At least 28 killed in attacks on French embassy, military HQ in Burkina Faso
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At least 28 killed in attacks on French embassy, military HQ in Burkina Faso

Five men open fire on passersby in capital before heading to city center amid ongoing battle against al-Qaeda-affiliated jihadists

People watch as black smoke rises as the capital of Burkina Faso came under multiple attacks on March 2, 2018, targeting the French embassy, the French cultural center and the country's military headquarters. (AFP/Ahmed Ouoba)
People watch as black smoke rises as the capital of Burkina Faso came under multiple attacks on March 2, 2018, targeting the French embassy, the French cultural center and the country's military headquarters. (AFP/Ahmed Ouoba)

OUAGADOUGOU, Burkina Faso — At least 28 people were killed Friday in an attack on the military headquarters of Burkina Faso, security sources said.

The capital of Burkina Faso came under multiple attacks which targeted the French embassy, the French cultural center and the country’s military headquarters.

Two of the sources said 28 people were killed and a third spoke of “around 30” dead in the attack in the capital Ouagadougou. In a simultaneous attack, the French embassy was also targeted, leaving six assailants killed, according to the Burkinabe government.

Witnesses said five armed men got out of a car and opened fire on passersby before heading towards the embassy in the center of the city.

An AFP reporter heard heavy exchanges of gunfire and saw a blazing vehicle, which witnesses said was the car used by the assailants. Police and army units were deployed in the area.

Security personnel take cover as smoke billows from The Institute Francais in Ouagadougou on March 2, 2018, as the capital of Burkina Faso came under multiple attacks targeting the French embassy, the French cultural center and the country’s military headquarters. (AFP/Ahmed Ouoba)

Other witnesses said there was an explosion near the headquarters of the Burkinabe armed forces and the French cultural centre, which are located about a kilometre (half a mile) from the site of the first attack.

The French embassy, on Facebook, initially said “attack under way at the French embassy and French Institute. Stay indoors.”

It later said: “Uncertain at this stage which places are targeted” but maintained its advice for people to stay indoors.

In Paris, President Emmanuel Macron’s office said the French leader was “being informed in real time” of the situation.

Deadly insurgency

Burkina Faso is one of a string of fragile countries on the southern rim of the Sahara that are battling jihadist groups.

The insurgency has caused thousands of deaths, prompted tens of thousands to flee their homes and dealt crippling blows to economies that are already among the poorest in the world.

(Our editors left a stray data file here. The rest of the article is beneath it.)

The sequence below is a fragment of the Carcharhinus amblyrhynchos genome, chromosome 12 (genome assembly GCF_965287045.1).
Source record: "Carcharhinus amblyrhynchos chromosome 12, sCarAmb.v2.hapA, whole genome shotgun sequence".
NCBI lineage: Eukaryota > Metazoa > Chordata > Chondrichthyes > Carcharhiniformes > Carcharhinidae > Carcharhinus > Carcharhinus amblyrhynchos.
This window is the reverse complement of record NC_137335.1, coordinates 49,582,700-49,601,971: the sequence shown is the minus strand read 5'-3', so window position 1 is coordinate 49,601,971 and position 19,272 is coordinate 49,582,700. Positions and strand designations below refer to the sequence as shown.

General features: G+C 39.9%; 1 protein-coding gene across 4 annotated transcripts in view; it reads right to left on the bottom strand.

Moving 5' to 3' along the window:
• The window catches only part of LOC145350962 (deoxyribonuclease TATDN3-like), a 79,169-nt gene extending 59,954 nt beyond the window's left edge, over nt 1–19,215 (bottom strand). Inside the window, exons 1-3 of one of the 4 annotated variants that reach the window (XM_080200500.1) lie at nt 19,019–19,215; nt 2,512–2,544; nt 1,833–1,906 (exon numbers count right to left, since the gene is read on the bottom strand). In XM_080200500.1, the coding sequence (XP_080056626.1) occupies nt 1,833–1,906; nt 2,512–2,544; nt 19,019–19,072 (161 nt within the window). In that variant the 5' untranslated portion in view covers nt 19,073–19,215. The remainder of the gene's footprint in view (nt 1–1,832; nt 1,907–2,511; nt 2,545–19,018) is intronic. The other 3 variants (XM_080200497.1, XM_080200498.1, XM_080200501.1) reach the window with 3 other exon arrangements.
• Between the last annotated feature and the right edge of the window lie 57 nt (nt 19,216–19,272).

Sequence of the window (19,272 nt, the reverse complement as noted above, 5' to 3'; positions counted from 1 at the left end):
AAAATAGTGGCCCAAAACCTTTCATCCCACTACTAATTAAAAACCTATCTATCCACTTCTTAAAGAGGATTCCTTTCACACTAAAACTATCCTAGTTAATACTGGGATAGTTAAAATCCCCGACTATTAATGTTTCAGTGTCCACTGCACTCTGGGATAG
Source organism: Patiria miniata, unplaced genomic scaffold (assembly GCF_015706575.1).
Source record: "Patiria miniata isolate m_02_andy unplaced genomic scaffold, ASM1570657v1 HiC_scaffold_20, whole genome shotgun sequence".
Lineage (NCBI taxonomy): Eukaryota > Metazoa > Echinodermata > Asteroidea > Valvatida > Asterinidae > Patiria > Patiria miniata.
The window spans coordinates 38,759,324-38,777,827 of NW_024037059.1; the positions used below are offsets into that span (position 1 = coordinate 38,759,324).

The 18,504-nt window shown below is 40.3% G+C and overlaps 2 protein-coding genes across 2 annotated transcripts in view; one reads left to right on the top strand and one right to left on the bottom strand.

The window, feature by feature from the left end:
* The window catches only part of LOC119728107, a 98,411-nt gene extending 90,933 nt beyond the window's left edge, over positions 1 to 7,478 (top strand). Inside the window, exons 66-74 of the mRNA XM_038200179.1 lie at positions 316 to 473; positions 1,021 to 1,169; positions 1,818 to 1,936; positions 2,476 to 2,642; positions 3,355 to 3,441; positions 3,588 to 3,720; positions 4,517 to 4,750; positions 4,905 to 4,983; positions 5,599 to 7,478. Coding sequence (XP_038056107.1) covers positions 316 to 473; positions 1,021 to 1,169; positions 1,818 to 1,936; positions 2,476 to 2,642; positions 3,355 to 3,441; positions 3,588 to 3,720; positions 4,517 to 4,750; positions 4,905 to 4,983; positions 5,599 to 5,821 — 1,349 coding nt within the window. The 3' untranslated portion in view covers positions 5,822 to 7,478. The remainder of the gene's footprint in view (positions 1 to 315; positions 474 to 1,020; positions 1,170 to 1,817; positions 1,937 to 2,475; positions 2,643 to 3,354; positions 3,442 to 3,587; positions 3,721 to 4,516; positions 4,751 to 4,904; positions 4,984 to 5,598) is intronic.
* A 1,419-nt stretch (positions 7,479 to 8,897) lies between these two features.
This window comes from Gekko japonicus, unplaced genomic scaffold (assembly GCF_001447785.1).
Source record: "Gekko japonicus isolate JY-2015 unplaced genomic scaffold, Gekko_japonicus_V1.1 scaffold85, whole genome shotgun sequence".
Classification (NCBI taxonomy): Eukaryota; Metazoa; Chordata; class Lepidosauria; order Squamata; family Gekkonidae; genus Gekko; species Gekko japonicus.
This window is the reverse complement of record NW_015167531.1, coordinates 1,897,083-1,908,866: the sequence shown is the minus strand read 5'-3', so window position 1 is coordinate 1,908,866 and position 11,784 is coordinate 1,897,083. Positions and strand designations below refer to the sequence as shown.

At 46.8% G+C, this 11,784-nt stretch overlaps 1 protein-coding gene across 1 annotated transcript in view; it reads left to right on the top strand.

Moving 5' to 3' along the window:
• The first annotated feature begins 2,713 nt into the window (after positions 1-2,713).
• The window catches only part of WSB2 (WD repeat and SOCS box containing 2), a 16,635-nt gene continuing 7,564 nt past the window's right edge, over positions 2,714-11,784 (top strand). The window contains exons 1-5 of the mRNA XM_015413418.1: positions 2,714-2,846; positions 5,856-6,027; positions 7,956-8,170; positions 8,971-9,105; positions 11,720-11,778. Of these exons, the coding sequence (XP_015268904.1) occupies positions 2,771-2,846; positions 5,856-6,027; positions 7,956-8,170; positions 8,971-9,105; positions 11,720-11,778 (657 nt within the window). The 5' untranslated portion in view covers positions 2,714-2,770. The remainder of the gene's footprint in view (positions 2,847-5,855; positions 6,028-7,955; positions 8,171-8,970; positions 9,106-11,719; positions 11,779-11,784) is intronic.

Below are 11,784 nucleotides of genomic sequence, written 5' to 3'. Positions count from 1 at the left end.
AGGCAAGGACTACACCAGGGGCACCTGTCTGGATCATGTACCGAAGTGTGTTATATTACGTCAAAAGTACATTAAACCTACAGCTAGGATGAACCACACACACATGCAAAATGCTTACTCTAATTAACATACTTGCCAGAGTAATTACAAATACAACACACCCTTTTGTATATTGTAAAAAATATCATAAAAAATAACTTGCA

On August 13 last year, two assailants opened fire on a restaurant on Ouagadougou’s main avenue, killing 19 people and wounded 21. The attack remains unclaimed.

On January 15 2016, 30 people, including six Canadians and five Europeans, were killed in a jihadist attack on a hotel and restaurant in the city center.

Responsibility was claimed by a group called Al-Qaeda in the Islamic Maghreb (AQIM).

In this photo taken on November 1, 2017, a soldier of France’s Barkhane mission bearing the insignia ‘Barkhane operation’ holds a weapon as he patrols in central Mali, in the border zone with Burkina Faso and Niger as a joint anti-jihadist force linking countries in the Sahel began operations on November 1. (AFP/Daphné Benoit)

France, the former colonial power in the Sahel region, has deployed 4,000 troops and is supporting a five-country joint force gathering Burkina Faso, Chad, Mali, Mauritania and Niger.

The United Nations also has a 12,000-strong peacekeeping force in Mali called MINUSMA, which has taken heavy casualties. Four UN peacekeepers were killed by a mine blast on Wednesday in the center of the country.

In a separate development on Friday, the specialist US website SITE, which monitors jihadist activity, said kidnappers had released a video of a 75-year-old French hostage, Sophie Petronin, who had been abducted in northern Mali in late 2016.

Petronin, who had been running an association helping Malian orphans, appears in poor health in the brief video.

Her kidnapping, hitherto unclaimed, was carried out by the “Support Group for Islam and Muslims.” In the background, Macron’s voice is heard on a loop, saying “I will protect you.”

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